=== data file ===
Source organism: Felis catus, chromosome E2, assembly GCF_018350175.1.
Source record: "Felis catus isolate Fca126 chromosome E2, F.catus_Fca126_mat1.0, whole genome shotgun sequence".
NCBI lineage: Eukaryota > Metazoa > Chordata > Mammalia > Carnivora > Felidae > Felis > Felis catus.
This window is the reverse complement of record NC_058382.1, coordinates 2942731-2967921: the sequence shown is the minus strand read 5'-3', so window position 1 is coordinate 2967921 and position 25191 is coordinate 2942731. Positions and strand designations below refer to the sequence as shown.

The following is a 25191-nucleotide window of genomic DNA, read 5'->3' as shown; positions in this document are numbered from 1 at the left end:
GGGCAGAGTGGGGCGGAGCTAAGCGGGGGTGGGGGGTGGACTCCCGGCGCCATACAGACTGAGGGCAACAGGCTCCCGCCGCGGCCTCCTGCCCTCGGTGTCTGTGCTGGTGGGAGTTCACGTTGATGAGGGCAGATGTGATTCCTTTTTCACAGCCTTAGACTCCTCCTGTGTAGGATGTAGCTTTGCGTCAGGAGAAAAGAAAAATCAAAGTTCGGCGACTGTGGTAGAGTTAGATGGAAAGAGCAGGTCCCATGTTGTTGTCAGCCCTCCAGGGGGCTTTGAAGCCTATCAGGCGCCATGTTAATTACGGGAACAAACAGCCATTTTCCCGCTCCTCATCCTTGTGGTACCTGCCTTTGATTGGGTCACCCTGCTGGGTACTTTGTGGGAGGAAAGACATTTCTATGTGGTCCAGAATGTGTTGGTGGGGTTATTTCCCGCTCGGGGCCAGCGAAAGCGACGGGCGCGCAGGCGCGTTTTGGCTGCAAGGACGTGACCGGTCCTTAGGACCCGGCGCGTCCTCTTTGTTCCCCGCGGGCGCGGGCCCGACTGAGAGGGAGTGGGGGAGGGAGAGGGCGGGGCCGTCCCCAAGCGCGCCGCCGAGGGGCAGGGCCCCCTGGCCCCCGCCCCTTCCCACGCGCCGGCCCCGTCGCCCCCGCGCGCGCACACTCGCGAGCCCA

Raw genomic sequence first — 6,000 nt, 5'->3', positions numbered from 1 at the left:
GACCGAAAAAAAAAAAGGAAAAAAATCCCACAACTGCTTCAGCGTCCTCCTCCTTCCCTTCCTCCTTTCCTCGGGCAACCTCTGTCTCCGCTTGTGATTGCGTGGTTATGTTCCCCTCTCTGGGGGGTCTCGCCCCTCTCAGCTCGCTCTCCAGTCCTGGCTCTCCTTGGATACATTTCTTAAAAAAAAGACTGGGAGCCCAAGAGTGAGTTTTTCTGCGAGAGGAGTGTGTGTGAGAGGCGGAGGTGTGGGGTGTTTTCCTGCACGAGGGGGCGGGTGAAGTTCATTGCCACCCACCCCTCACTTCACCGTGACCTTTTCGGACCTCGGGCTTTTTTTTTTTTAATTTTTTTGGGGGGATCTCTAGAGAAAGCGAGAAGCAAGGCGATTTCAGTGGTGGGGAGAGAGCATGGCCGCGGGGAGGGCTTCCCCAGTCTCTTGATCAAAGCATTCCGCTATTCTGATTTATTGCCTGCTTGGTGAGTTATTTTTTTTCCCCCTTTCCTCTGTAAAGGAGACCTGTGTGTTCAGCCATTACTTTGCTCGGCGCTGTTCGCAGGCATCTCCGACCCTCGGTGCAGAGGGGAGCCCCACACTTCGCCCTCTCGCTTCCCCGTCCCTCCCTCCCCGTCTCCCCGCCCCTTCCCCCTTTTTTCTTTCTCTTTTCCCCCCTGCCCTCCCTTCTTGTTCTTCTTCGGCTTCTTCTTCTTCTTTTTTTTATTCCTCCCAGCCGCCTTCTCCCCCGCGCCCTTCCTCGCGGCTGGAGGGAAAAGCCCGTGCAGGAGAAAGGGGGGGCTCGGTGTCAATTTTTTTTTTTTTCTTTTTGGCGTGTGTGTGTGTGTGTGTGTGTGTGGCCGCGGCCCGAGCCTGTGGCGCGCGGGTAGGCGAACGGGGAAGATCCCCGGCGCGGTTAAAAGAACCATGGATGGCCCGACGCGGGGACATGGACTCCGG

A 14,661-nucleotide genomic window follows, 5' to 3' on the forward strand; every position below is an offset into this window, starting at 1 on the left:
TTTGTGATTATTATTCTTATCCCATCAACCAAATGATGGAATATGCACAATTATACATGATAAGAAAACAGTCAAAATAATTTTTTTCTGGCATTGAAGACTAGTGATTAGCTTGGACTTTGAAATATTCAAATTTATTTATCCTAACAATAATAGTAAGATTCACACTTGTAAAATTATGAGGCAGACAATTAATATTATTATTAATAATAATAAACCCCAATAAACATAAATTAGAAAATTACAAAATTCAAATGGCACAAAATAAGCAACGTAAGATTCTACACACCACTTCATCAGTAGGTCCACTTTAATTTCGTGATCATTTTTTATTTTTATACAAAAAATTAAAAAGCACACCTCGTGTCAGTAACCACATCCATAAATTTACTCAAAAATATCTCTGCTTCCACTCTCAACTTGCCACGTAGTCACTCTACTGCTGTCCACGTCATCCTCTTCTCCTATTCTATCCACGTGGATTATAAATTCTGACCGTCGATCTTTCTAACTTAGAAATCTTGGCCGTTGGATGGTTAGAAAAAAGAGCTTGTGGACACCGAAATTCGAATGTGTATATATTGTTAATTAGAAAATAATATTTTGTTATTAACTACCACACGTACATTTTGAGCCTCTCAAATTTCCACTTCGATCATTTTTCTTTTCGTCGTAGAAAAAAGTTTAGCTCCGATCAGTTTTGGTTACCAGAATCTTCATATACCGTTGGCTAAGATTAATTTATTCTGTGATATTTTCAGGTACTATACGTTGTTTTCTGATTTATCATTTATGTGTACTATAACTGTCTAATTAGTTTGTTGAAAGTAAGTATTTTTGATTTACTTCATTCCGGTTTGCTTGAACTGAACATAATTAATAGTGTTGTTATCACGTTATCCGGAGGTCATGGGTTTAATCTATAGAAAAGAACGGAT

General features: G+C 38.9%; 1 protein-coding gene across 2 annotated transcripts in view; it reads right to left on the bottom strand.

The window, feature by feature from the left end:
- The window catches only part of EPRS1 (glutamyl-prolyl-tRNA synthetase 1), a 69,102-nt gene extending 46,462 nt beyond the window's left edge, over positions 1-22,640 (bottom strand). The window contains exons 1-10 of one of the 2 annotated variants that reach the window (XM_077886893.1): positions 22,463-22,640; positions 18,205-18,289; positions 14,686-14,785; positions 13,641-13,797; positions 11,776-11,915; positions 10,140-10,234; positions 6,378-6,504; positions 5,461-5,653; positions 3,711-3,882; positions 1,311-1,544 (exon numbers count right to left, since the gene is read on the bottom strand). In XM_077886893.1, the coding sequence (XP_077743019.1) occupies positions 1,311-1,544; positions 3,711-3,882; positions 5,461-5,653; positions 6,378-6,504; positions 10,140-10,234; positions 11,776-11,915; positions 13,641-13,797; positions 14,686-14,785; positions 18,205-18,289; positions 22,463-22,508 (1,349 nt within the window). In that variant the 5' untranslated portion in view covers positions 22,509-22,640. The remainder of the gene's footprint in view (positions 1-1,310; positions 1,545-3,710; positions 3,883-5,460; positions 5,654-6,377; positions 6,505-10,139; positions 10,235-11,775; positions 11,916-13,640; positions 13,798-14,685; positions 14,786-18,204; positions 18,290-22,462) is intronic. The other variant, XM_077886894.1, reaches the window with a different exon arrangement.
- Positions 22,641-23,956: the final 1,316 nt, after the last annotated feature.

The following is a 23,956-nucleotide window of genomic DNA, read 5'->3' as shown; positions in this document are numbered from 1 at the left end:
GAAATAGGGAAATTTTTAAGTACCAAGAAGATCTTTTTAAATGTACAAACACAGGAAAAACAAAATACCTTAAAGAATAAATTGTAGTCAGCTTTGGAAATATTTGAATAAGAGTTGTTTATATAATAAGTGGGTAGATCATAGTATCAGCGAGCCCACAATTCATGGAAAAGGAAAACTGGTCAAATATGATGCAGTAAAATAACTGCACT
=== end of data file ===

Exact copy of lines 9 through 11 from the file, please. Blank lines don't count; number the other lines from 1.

A 14,661-nucleotide genomic window follows, 5' to 3' on the forward strand; every position below is an offset into this window, starting at 1 on the left:
TTTGTGATTATTATTCTTATCCCATCAACCAAATGATGGAATATGCACAATTATACATGATAAGAAAACAGTCAAAATAATTTTTTTCTGGCATTGAAGACTAGTGATTAGCTTGGACTTTGAAATATTCAAATTTATTTATCCTAACAATAATAGTAAGATTCACACTTGTAAAATTATGAGGCAGACAATTAATATTATTATTAATAATAATAAACCCCAATAAACATAAATTAGAAAATTACAAAATTCAAATGGCACAAAATAAGCAACGTAAGATTCTACACACCACTTCATCAGTAGGTCCACTTTAATTTCGTGATCATTTTTTATTTTTATACAAAAAATTAAAAAGCACACCTCGTGTCAGTAACCACATCCATAAATTTACTCAAAAATATCTCTGCTTCCACTCTCAACTTGCCACGTAGTCACTCTACTGCTGTCCACGTCATCCTCTTCTCCTATTCTATCCACGTGGATTATAAATTCTGACCGTCGATCTTTCTAACTTAGAAATCTTGGCCGTTGGATGGTTAGAAAAAAGAGCTTGTGGACACCGAAATTCGAATGTGTATATATTGTTAATTAGAAAATAATATTTTGTTATTAACTACCACACGTACATTTTGAGCCTCTCAAATTTCCACTTCGATCATTTTTCTTTTCGTCGTAGAAAAAAGTTTAGCTCCGATCAGTTTTGGTTACCAGAATCTTCATATACCGTTGGCTAAGATTAATTTATTCTGTGATATTTTCAGGTACTATACGTTGTTTTCTGATTTATCATTTATGTGTACTATAACTGTCTAATTAGTTTGTTGAAAGTAAGTATTTTTGATTTACTTCATTCCGGTTTGCTTGAACTGAACATAATTAATAGTGTTGTTATCACGTTATCCGGAGGTCATGGGTTTAATCTATAGAAAAGAACGGAT

General features: G+C 38.9%; 1 protein-coding gene across 2 annotated transcripts in view; it reads right to left on the bottom strand.